Local’s lead? Apple chief blasts copy-protection
In a move shocking both the digital and music worlds, Apple founder and CEO Steve Jobs has called for an end to all copyright protection on all digital music sold over the Internet. In an essay posted yesterday on Apple's website called "Thoughts on Music," Jobs says anti-piracy measures "haven't worked, and may never work," so the "big four" record companies (Warner Music Group, EMI, Universal, and Sony) should embrace open, licensable formats. "In such a world," Jobs wrote, "any player can play music purchased from any store, and any store can sell music which is playable on all players."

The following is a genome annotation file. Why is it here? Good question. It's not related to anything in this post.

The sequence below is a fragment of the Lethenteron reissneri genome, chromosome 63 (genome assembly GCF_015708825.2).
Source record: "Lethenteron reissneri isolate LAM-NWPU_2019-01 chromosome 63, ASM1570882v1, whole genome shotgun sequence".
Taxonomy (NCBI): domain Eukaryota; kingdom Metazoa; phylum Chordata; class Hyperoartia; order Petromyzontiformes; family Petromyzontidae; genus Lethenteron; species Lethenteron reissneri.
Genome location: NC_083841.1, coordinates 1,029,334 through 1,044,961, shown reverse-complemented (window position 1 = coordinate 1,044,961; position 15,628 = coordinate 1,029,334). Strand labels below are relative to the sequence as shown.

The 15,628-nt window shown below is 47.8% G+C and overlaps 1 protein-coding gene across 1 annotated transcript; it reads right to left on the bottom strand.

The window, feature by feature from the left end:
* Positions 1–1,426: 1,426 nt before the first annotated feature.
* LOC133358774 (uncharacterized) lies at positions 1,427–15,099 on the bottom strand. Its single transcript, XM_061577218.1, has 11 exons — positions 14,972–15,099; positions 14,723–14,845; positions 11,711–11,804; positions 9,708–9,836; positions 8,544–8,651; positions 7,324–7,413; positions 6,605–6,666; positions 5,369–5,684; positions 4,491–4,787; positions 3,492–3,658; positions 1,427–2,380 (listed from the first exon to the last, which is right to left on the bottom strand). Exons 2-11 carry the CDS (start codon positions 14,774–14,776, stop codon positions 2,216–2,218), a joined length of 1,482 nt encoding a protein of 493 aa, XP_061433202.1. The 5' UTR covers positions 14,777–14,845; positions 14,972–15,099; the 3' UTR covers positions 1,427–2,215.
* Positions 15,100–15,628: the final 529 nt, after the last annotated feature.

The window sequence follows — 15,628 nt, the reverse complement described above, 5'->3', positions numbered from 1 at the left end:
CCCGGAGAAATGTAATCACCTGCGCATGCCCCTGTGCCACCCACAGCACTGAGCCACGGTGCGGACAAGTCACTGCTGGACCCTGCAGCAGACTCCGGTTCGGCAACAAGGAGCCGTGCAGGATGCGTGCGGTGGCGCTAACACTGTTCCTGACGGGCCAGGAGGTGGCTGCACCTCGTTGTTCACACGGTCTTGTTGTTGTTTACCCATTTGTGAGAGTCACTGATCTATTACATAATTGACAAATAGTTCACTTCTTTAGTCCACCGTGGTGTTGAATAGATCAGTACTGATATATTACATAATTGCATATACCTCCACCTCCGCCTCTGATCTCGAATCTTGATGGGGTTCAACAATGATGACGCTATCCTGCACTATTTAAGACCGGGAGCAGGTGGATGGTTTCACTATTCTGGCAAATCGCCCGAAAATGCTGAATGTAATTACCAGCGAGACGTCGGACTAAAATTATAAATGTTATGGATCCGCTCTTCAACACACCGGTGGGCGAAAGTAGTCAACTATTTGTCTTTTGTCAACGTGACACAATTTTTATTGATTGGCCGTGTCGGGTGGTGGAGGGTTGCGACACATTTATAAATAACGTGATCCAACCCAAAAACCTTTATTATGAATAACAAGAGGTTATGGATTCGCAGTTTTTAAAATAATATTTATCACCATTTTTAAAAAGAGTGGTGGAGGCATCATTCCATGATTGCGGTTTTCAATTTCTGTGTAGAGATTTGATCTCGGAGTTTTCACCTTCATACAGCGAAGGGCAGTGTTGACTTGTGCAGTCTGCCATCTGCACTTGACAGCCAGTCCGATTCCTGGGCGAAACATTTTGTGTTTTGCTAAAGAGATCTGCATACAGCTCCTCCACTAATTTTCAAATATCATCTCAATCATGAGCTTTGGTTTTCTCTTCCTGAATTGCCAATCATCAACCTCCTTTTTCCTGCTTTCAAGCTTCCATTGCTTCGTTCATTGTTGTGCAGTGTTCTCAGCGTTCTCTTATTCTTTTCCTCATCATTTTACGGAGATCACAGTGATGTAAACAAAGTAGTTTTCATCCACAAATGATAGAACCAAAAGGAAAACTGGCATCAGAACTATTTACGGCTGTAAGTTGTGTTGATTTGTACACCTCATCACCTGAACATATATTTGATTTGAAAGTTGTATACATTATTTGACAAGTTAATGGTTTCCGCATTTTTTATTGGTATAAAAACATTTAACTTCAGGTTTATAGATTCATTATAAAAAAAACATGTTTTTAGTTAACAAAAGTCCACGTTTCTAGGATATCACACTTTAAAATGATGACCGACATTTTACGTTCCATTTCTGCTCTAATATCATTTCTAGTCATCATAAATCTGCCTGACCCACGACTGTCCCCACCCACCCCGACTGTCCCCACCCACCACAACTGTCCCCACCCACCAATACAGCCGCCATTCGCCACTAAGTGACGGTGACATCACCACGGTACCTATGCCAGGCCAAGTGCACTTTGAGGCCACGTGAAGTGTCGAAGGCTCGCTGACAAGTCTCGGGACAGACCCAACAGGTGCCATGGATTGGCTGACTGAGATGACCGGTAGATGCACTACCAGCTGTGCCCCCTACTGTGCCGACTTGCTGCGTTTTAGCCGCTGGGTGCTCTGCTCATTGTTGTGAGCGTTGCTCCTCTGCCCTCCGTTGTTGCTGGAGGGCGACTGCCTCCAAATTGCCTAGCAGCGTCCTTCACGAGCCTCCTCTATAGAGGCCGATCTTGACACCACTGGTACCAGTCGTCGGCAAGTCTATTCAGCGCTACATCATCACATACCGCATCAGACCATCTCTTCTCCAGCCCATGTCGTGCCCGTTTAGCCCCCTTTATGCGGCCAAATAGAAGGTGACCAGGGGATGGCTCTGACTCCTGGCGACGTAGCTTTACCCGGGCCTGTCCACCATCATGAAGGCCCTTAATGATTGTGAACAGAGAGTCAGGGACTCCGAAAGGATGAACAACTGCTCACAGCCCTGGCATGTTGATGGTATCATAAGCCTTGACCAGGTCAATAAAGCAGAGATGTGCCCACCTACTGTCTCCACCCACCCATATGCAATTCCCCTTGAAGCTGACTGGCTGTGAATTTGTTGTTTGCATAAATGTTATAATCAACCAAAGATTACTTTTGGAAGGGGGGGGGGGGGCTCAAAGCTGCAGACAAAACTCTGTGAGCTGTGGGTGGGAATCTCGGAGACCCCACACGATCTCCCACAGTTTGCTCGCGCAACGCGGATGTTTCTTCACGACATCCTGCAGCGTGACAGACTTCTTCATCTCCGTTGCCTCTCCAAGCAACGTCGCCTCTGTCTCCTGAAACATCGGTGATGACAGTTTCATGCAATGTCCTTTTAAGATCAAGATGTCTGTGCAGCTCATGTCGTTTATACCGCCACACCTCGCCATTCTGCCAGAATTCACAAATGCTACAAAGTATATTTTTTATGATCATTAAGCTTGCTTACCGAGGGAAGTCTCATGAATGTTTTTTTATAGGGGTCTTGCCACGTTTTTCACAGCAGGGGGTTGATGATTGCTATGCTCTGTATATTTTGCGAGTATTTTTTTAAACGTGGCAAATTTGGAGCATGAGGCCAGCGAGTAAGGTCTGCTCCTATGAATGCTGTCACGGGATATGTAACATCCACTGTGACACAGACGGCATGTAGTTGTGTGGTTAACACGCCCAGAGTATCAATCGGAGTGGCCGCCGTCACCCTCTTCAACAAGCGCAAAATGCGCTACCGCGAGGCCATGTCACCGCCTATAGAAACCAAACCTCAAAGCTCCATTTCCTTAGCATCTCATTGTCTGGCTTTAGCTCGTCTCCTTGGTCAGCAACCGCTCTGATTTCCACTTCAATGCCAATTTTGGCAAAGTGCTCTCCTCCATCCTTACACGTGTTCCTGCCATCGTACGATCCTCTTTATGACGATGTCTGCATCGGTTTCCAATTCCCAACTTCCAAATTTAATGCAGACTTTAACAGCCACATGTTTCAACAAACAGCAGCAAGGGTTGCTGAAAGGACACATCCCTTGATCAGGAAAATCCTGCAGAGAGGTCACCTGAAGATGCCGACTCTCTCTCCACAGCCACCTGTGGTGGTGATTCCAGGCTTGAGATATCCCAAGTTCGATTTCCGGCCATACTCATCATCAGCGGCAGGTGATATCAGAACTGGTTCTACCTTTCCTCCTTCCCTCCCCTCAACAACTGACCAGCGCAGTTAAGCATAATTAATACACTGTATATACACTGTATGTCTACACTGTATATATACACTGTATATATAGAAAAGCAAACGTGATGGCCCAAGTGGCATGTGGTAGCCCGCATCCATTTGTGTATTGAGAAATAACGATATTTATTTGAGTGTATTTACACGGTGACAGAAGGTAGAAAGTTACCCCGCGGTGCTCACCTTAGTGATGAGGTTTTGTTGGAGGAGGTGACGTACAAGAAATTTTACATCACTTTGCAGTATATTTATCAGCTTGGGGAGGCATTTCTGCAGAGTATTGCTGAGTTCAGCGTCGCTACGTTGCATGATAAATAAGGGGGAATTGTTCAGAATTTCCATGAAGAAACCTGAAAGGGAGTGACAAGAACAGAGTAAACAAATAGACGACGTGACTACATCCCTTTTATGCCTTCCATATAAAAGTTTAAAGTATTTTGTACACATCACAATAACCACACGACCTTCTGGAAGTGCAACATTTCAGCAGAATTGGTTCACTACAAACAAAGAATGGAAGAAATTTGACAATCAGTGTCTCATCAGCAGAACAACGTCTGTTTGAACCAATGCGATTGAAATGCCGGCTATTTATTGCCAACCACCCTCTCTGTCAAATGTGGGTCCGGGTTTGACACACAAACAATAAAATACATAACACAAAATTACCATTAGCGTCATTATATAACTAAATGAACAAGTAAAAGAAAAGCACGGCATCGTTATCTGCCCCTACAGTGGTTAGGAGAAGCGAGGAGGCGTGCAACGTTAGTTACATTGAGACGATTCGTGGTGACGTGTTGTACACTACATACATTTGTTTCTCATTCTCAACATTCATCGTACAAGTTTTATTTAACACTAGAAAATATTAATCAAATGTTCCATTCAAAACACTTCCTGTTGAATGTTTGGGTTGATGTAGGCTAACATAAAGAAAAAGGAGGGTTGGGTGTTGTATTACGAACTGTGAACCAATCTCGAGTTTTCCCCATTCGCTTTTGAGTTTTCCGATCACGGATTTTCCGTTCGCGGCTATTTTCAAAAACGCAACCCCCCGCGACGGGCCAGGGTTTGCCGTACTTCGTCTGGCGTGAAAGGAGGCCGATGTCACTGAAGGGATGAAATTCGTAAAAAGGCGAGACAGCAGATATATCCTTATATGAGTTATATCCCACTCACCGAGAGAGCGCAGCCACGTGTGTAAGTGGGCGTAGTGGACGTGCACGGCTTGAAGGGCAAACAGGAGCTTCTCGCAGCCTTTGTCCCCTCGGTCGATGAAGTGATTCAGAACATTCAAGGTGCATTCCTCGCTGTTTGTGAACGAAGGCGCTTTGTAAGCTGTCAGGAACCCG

What Jobs neglected to mention is that such a business model already exists, due in part to some Charlottesville venture capitalists. As the Hook reported in a December 2006 cover story, online music vendor Snocap sells digital downloads of independent artists in the universally playable mp3 format. At the time the cover story, Snocap was just doing business with independent artists, but COO Ali Aydar said the "big four" were on the brink of signing on. "They see the power of this distinct channel," said Aydar.
An undisclosed amount of Snocap's startup money came Charlottesville venture capital firm Court Square Ventures. Court Square's Randy Castleman sits on Snocap's board.
In a related story, check out next week's Hook to see who won of the Hook and Snocap's "Charlottesville Online Battle of the Bands."